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Arab Response To US-Iraq Plan Seen Belying True Sentiment January 17, 2007

Posted by notapundit in World News.
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By Anne Gearan
An AP NEWS ANALYSIS

KUWAIT CITY (AP)–The carefully worded encouragement that Arab allies are offering for U.S. President George W. Bush’s new Iraq strategy belies deep suspicion among the U.S.’ few real friends in the region that Iraq may already be a lost cause.

Secretary of State Condoleezza Rice has made sales calls the past several days in Jordan, Egypt, Saudi Arabia and Kuwait, presenting the U.S. plan and prospecting for tangible help from Iraq’s neighbors. What she collected instead were polite versions of a blunt message: Good luck with that.

Eight Arab foreign ministers joined Rice in a vague statement Tuesday that welcomed a U.S. commitment to defend “the territorial integrity of Iraq and to ensure a successful, fair and inclusive political process that engages all Iraqi communities and guarantees the stability of the country.”

The host, Kuwaiti Foreign Minister Sheik Mohammed Al Sabah, was plain about the stakes. Asked if it was already too late to stop the rising cycle of Sunni-Shiite killings in Iraq, he had a succinct reply.

“Nine foreign ministers are meeting in Kuwait today to precisely prevent Iraq from sliding into a civil war,” al-Sabah said. “I think that speaks volumes.”

The group met on the same day that the U.N. said more than 34,000 Iraqi civilians died last year in sectarian violence. An explosion outside a Baghdad university as students were heading home for the day killed at least 65 people in the deadliest of several attacks on predominantly Shiite areas.

At Rice’s earlier stops, key Sunni Arab allies endorsed the goals of Bush’s plan, and expressed hopes that it will work. Almost in the same breath, however, many suggested that the Shiite-led government in Baghdad cannot or will not follow through.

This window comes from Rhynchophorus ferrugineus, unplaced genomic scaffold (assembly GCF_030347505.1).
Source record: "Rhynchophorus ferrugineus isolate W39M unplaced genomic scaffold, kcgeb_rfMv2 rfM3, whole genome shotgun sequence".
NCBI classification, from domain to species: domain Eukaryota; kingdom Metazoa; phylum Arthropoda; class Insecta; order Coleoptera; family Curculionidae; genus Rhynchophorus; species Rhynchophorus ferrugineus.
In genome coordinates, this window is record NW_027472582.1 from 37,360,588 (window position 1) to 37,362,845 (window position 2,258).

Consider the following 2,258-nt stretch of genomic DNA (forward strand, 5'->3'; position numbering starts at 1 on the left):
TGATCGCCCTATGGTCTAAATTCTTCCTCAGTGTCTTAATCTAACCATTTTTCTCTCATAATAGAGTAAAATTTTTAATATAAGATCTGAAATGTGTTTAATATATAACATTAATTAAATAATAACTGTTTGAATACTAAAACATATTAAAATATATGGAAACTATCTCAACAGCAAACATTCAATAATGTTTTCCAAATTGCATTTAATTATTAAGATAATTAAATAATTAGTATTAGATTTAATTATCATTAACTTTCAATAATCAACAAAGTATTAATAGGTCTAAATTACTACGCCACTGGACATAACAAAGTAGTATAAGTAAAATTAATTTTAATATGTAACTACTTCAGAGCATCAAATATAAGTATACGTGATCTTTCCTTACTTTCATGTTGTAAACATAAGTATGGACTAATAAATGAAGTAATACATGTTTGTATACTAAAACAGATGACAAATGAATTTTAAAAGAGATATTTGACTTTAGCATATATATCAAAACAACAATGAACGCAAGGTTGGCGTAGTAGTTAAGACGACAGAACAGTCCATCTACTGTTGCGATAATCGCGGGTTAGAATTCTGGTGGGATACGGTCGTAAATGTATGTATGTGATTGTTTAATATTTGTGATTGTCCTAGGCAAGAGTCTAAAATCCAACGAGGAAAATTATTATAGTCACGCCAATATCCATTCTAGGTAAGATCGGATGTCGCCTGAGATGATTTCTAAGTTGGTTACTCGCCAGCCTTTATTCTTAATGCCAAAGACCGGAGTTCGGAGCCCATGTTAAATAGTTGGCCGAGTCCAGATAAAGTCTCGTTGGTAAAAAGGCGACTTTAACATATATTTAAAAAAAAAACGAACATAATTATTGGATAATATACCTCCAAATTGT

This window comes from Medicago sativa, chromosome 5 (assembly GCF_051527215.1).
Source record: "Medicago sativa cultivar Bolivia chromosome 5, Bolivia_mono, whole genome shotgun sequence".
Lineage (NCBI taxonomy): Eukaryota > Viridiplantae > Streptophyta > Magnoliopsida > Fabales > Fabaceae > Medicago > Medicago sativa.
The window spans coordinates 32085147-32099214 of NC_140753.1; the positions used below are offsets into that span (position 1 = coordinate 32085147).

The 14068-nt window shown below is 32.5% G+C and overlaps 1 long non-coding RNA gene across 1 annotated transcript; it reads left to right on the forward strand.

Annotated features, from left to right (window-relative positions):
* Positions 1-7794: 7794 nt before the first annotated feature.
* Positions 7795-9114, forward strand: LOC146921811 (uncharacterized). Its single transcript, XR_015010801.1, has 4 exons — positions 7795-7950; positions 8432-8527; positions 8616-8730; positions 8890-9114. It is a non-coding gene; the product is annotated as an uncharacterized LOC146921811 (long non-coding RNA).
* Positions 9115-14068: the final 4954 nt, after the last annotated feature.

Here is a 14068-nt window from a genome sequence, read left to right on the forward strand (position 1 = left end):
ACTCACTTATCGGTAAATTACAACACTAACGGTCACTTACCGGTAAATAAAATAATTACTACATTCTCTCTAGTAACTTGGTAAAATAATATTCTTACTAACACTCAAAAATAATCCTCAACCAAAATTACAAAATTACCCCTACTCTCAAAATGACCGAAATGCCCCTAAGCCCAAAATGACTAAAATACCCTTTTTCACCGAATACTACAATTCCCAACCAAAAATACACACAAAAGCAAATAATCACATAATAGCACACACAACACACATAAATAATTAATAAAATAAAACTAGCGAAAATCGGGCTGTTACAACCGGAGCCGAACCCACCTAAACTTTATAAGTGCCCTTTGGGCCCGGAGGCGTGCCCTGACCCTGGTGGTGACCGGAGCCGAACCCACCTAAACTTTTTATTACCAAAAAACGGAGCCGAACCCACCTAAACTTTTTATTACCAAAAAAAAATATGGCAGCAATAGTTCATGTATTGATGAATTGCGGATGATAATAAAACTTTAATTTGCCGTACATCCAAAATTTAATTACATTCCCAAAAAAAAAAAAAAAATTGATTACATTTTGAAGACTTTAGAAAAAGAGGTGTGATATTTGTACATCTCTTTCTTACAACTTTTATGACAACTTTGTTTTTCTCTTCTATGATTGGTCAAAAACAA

Saudi Arabian Foreign Minister Saud al-Faisal was perhaps the most expansive, but his doubts were obvious.

“We agree with the full objectives set by the new plan, the strategy,” Saud said earlier Tuesday, following a briefing session with Rice. “This has objectives that… if it were applied, it will solve the problems facing Iraq.”

So far so good for Rice, but Saud wasn’t finished. He went on to pin success squarely on the Iraq government, saying there is only so much that any outsider can do. He implied that others cannot help the Iraqis if they will not help themselves.

“We cannot be Iraqis more than Iraqis,” Saud said. “Other countries can help, but the burden, the whole burden and taking a decision will be the Iraqis’.”

Many in the Sunni Arab world profoundly distrust Iraqi Prime Minister Nouri al-Maliki’s government, believing it is serving the interests of Shiite Iran and has no intention of giving Iraq’s minority Sunnis much stake in the oil-rich nation’s future.

Rice knew that going in, and acknowledged it in a session with reporters traveling with her in Kuwait Tuesday.

“There are concerns about whether the Maliki government is prepared to take an evenhanded, nonsectarian path here,” Rice said. “There’s no doubt about that.”

Bush’s plan depends heavily on al-Maliki to use Iraqi troops to crack down on militants from both sides and meet a series of benchmarks to promote reconciliation between Sunnis and Shiites.

The Bush strategy has met with strong skepticism across the Mideast, where many have predicted that even with more soldiers, the U.S. will fail to break the cycle of violence.

Rice’s trip began with an emphasis on rejuvenating the Israeli-Palestinian peace process, which the Arab power brokers have long urged the U.S. to do. But the move was widely portrayed in the Arab press as simply an attempt to change the subject.

“The Americans are trying to get out of the Baghdad bottleneck and they are looking for agent players in managing their conflict with Tehran to make their new strategy in Iraq successful,” the Saudi newspaper Al Jazirah said Monday.

Ahead of Rice’s visit, there were deep doubts across the region that U.S. troops, or the Shiite-led government, would tackle Shiite militias that many in the Sunni-dominated Arab world see as the chief threat to Iraq.

Al-Maliki has resisted U.S. pressure in the past to move against militias, but before Bush rolled out his plan al-Maliki pledged to crack down on political ally Muqtada al-Sadr’s Mahdi Army.

Egypt, Saudi Arabia, and Jordan are openly concerned about the growing Shiite Muslim influence, stretching from Iran through Iraq, Syria and Lebanon. The fear is that the hardline Tehran government will dominate the Mideast and give rise to more extremism, jeopardizing a Mideast settlement and threatening those nations.

Rice has tried to use fear of Iran as a lever to draw support for the U.S. plan in Iraq, with some success.

The nine-way statement issued Tuesday contained a coded reference to Iran, which was not part of the group’s discussions.

“Relations among all countries should be based on mutual respect for the sovereignty and territorial integrity of all states and on the principle of noninterference in the internal affairs of other nations,” the group’s statement said.

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